When English traders came to enter the new field of enterprise in the North-west they found formidable barriers to trade in the monopolies held by the two great companies, the East India and the South Sea. The former controlled the trade to China, the most important market for the coveted sea-otter peltries. The latter commanded all the trade to the South Pacific islands, the natural provisioning area for the northern ventures. As a result the English maritime fur-traders eventually fell behind their American competitors--known in the field as the "Boston" traders. Some of the earlier English traders sought to circumvent the monopolies by sailing under the colors of another country, but it was soon found that this custom had its disadvantages.
Such was supposed to have been the case of the first English trader, James Hanna, who, in his small brig of 60 tons the "Sea Otter," sailed from Macao (the Portuguese port near Hong Kong) in 1785. During his voyage, Hanna, it is thought, must have visited Haida Gwaii although no actual record proves it. The following year came Captains Lawrie and Guise, in the ships Captain Cook and Experiment. The have been outfitted in Bombay by English merchants and may have sailed under the protectioin of the powerful East India Company. At all events though they, too, left no definite record, they are believed to have traded in the vicinity of the Islands. The discovery of Queen Charlotte Sound is attributed to them at least, which they named in honor of the consort of King George III. The results of their trading trip were spectacular, for at its close they were reputed to have sold 604 sea-otter skins for 24,000 Chinese dollars. This news spread fast among the traders of Macao and Canton. The "fur rush" to the islands of the North Pacific was not fairly launched.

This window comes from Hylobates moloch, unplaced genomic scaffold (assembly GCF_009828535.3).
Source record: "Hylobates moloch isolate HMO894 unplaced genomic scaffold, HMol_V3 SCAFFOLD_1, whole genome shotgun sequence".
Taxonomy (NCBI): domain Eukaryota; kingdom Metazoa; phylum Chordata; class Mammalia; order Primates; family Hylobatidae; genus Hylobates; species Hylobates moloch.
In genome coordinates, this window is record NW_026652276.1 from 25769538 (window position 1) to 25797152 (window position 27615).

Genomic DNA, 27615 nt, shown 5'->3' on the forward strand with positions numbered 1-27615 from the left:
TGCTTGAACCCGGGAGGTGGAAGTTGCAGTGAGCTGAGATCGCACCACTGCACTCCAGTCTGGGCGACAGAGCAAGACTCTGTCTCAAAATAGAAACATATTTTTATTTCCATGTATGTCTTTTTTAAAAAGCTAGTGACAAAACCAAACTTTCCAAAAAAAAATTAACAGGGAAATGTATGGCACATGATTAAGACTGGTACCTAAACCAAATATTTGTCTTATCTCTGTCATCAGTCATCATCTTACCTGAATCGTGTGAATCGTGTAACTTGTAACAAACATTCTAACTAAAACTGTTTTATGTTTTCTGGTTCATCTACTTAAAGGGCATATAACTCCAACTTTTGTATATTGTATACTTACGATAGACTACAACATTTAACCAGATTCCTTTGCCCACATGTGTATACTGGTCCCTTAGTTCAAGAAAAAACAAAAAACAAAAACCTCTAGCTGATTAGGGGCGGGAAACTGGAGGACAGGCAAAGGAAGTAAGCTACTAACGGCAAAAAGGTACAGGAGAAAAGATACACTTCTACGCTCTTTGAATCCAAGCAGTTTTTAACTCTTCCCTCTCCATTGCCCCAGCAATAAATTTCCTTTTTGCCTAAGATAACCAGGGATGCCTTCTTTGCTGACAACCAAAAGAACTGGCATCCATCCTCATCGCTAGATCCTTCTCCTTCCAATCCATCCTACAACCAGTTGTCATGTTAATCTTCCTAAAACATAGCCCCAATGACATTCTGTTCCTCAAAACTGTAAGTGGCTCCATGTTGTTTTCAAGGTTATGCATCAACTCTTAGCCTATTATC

Hanna returned on a second voyage in 1786, leaving Macao in May and reaching Nootka, the central gathering place for all the traders for a number of years, in August. Here he found that Guise and Lawrie had preceded him and bought up most of the furs before his arrival. As a result, his second venture was not nearly so profitable as his first. Returning to Macao in February, 1787, he disposed of his cargo for about $8,000.
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